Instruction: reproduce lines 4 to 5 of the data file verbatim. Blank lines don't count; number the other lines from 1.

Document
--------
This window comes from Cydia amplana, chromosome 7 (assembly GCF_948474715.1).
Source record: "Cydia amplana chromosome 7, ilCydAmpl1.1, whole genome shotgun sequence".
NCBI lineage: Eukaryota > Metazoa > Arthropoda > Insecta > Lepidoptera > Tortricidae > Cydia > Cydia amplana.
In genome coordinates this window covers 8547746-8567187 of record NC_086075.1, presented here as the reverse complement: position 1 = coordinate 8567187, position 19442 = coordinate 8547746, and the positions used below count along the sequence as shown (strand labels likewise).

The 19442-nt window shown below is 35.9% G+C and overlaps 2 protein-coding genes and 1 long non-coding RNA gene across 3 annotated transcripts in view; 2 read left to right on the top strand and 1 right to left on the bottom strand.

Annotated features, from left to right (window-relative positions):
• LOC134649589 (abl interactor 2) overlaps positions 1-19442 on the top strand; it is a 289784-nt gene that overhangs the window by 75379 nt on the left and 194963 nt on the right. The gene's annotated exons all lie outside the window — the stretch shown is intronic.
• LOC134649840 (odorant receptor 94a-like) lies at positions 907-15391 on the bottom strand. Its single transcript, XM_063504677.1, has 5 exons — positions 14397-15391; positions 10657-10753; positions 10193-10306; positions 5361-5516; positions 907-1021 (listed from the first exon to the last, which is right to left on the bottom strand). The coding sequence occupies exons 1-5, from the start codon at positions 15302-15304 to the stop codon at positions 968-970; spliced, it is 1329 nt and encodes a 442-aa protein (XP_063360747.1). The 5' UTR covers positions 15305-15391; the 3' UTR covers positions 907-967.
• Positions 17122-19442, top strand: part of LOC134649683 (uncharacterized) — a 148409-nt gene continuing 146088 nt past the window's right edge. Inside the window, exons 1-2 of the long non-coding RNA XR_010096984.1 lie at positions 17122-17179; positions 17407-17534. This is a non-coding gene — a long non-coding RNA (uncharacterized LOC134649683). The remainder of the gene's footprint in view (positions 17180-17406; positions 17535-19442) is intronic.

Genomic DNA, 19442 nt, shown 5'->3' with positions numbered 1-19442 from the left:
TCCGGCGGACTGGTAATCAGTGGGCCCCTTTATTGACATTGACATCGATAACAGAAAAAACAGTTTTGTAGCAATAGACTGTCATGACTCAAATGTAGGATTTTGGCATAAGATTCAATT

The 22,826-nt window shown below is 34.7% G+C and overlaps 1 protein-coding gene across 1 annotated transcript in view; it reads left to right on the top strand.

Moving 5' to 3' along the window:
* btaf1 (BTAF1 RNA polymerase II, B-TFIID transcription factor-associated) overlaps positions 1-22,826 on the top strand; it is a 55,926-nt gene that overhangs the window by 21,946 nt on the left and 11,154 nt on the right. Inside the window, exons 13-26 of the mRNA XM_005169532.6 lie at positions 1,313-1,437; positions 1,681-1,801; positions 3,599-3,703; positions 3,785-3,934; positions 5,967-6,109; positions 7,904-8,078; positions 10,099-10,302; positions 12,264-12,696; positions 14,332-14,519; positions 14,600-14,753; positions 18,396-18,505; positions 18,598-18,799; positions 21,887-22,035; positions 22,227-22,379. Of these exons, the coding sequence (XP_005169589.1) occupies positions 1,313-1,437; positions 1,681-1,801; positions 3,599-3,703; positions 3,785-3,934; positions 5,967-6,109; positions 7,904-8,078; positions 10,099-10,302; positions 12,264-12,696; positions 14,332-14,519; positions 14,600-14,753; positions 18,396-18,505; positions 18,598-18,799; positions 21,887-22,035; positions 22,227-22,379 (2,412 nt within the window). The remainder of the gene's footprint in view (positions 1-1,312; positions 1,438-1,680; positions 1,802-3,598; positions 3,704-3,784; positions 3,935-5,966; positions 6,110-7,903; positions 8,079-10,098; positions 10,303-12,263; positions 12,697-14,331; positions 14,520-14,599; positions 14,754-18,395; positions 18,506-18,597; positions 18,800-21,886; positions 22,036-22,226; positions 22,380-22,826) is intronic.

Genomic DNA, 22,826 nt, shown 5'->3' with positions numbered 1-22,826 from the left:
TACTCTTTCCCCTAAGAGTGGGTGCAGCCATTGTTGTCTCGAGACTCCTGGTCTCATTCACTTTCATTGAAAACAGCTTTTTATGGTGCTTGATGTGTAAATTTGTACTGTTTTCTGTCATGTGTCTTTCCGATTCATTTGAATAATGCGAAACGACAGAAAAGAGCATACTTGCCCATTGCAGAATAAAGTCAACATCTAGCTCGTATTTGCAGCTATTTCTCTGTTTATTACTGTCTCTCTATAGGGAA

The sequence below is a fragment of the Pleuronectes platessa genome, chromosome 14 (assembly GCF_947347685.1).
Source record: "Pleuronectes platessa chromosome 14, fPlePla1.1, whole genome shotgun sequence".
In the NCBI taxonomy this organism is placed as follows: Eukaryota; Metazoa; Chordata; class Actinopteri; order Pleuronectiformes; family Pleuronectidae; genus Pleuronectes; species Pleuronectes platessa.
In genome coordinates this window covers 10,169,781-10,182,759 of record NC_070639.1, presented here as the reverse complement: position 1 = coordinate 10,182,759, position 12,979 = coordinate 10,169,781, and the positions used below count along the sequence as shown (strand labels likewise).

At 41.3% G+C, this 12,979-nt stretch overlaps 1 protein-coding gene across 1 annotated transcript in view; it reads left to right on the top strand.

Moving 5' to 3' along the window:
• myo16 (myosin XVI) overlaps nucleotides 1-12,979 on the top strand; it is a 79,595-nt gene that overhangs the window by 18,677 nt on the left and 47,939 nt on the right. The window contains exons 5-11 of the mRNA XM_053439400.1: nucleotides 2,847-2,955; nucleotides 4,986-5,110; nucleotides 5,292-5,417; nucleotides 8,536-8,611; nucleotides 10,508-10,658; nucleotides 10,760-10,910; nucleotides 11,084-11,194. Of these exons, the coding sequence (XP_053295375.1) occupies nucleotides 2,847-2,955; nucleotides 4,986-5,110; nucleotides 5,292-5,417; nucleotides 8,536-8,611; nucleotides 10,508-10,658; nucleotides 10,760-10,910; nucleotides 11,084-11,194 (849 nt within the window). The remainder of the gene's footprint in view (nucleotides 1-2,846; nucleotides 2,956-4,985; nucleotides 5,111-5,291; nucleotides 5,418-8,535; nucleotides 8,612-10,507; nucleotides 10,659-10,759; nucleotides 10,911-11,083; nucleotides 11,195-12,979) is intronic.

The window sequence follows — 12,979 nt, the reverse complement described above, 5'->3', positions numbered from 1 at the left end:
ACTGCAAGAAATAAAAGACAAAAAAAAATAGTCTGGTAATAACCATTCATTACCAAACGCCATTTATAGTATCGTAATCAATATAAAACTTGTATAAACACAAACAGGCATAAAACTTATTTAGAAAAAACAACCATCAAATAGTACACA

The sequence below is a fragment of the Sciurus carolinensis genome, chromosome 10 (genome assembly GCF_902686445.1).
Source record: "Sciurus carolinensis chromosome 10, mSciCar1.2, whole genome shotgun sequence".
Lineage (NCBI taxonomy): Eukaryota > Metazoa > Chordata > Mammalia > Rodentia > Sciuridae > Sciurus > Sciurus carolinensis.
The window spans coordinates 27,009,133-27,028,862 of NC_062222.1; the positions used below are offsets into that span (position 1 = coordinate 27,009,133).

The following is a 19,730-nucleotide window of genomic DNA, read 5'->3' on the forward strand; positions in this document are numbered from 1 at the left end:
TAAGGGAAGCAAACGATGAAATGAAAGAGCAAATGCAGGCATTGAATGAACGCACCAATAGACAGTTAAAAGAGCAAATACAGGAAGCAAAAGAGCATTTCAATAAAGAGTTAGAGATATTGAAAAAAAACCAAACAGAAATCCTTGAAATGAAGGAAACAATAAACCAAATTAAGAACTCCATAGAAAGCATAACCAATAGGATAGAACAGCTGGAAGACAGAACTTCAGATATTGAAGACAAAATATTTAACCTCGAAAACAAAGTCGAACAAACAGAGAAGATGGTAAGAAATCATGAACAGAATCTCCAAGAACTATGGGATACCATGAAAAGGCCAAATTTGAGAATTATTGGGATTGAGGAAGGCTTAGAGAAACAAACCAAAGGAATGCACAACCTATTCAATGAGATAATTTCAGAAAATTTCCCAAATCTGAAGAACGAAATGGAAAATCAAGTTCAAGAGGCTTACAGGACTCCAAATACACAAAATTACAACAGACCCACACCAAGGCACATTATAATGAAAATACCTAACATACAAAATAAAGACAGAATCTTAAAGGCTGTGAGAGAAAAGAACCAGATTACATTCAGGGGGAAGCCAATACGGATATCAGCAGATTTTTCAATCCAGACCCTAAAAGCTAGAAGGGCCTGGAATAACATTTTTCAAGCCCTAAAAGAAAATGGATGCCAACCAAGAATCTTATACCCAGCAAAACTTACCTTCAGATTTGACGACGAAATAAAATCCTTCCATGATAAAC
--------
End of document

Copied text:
In genome coordinates this window covers 8547746-8567187 of record NC_086075.1, presented here as the reverse complement: position 1 = coordinate 8567187, position 19442 = coordinate 8547746, and the positions used below count along the sequence as shown (strand labels likewise).

The 19442-nt window shown below is 35.9% G+C and overlaps 2 protein-coding genes and 1 long non-coding RNA gene across 3 annotated transcripts in view; 2 read left to right on the top strand and 1 right to left on the bottom strand.